All of Luxembourg, in fact, is incredibly green. The locals pride themselves on the fact that if you look at the city from above it looks like it’s hidden in the middle of a forest – which it is, essentially – something that’s fantastic apart from if you happen to suffer badly from hay fever. Which I do.

In some ways I actually prefer coming as a teacher rather than a tourist. There are plenty of locals to show you around, and immediately give an insight into a culture that otherwise might remain a touch elusive. I’ve spent hours in restaurants with my student at lunch times, and been introduced to a few of the little local cultural quirks. A twist on the Berlitz teaching style is that for intense classes we teach a double lesson every day, where I’ve been joined by Johan, a first-language English speaker born and raised in Luxembourg to a Philippine father and local mother. He speaks fluent French and English but not a word of Luxembourgish (which genuinely is the most common local language here – it’s not a rural throwback like Irish or Welsh). That gives an idea of the cultural mish-mash of this place.

The locals are linguistically brilliant, generally. Most children growing up in Luxembourg speak Luxembourgish in primary school, and have to learn to do everything in French and German by the time they reach secondary school. Throw in an almost universal use of English as well, and the city has an almost totally standard practise of communicating in four languages. I have only a spattering of French and German left from school, and not knowing which one I might hear threw me for a while (or, in fact, if I might get the strange combination of the two that is Luxembourgish, and completely over my head). At least it threw me for as long as it took to realize that everyone spoke English, too.

There are a few other curious cultural quirks, too. The city bus service, for example, technically charges 1.50 a ticket, but actually just allows people to walk on without any charge whatsoever. I can just imagine the bus driver arriving back at the depot with exactly the same cash in the machine as he had at the start of the day. They’ve set up a text system that allows anyone to buy a ticket through their mobile phone, and all the locals simply text if they see an inspector getting on the bus, while the bus drivers ignore the process entirely. Another teacher told me he hadn’t paid for a bus ticket in four years, and that the consensus is that being a relatively tax-rich government, the authorities have simply decided not to take the money in the hope that it’ll encourage people to take public transport. It’s not an official policy, of course, but it’s hard to miss.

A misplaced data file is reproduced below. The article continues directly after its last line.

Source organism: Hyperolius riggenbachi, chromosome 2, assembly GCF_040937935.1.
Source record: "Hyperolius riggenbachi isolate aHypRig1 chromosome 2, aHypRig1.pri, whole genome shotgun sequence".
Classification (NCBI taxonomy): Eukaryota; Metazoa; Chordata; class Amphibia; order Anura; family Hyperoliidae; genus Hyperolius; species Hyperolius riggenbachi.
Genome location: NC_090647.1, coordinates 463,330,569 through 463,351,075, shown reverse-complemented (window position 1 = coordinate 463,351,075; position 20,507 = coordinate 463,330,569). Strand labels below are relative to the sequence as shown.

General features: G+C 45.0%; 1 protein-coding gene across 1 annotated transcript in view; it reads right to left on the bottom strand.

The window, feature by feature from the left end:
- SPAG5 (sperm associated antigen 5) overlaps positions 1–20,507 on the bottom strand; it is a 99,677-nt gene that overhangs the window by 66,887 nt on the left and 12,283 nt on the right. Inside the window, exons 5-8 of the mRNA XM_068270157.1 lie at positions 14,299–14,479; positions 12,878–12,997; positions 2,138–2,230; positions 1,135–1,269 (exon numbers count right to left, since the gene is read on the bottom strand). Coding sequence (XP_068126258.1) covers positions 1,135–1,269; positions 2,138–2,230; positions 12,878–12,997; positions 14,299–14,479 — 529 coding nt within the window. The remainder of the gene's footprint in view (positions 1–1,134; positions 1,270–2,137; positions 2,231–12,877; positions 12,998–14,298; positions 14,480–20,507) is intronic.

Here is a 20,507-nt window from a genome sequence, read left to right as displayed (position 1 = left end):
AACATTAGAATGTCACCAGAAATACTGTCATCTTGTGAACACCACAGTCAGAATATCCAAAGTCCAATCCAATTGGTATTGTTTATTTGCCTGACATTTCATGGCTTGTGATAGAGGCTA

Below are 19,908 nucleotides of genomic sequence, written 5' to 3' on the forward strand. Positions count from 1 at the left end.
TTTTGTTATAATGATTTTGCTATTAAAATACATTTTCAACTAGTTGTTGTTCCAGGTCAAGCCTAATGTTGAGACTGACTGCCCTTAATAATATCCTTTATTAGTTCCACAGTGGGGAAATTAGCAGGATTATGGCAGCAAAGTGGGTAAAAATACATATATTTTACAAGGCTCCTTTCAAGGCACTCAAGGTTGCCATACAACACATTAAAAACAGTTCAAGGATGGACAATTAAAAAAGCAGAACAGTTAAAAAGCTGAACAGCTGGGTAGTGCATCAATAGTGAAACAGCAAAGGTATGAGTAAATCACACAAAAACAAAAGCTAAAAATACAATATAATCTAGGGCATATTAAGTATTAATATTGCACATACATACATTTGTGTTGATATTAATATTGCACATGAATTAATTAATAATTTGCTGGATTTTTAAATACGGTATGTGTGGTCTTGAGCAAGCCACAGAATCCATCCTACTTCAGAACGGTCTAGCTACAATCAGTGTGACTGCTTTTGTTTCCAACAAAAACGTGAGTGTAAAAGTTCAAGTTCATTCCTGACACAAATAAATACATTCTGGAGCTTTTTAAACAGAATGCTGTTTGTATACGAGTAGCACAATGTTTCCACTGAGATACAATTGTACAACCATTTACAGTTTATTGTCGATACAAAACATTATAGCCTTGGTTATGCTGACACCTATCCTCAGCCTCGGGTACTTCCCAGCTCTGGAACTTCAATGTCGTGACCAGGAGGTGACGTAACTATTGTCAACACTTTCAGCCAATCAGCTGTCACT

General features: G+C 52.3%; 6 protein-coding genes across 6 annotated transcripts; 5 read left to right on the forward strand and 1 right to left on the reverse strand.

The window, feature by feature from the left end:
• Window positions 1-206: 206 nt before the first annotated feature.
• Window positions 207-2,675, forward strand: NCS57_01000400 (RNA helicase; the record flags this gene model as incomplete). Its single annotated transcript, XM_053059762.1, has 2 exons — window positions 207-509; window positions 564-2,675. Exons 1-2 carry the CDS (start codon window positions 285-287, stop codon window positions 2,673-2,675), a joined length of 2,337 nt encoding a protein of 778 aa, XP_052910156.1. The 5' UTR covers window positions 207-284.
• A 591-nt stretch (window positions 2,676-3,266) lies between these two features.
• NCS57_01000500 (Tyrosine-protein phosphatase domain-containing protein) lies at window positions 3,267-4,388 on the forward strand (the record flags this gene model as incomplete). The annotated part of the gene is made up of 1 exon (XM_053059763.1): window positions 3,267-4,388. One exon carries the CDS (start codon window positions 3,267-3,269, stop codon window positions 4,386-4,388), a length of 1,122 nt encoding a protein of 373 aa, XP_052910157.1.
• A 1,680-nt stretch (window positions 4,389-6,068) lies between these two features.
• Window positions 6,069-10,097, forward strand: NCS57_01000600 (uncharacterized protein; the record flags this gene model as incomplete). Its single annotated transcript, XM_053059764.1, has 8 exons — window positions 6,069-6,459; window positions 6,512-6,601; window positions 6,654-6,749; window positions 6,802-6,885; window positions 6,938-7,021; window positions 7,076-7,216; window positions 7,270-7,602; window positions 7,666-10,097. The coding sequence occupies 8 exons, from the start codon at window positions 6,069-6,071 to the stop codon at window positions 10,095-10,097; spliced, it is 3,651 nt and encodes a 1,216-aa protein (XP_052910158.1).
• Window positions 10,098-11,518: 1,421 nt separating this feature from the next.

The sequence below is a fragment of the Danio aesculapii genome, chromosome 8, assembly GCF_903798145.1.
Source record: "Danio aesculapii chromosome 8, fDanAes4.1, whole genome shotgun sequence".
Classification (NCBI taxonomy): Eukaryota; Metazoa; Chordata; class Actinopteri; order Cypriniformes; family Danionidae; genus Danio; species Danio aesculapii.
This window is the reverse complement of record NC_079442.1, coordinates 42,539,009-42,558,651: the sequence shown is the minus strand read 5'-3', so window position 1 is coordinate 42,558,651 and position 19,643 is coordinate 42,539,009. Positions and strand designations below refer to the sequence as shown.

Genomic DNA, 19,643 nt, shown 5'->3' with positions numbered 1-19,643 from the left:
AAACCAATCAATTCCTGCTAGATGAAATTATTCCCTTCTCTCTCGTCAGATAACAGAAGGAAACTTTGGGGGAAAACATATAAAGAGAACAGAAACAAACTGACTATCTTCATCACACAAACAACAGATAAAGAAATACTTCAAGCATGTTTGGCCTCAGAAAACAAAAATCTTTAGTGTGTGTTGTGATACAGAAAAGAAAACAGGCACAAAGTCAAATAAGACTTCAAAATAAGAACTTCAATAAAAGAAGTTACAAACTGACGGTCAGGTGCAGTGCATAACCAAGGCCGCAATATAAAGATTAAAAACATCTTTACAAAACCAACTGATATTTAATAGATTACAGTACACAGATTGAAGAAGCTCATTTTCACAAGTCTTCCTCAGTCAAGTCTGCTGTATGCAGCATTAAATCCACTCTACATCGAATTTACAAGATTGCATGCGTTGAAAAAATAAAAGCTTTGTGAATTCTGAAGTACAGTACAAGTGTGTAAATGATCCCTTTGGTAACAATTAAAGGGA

Commuting, unsurprisingly, is crazy. Eating in a cheap restaurant is not at all cheap (luckily I got a meal a day paid for with my student by Berlitz), and the cafes and bars entirely ignore the EU smoking ban. In fact, Luxembourg seems to pick and choose the European laws it wants to follow in general, which is something the rest of us could probably learn from (the Italians already did), even if this isn’t the most positive of examples. The governance in general, however, is extremely aggressive: there’s no social welfare, only a temporary loan to help cover costs while someone finds another job, based on the relative abundance of employment opportunities. It’s illegal to sleep on the street or beg, and you will genuinely get locked up for it. Immigration is widely accepted but not financially supported, and with jobs so readily available, the system seems to work. Luxembourg, essentially, can get away with being quite extreme in many ways, as it offers so many opportunities.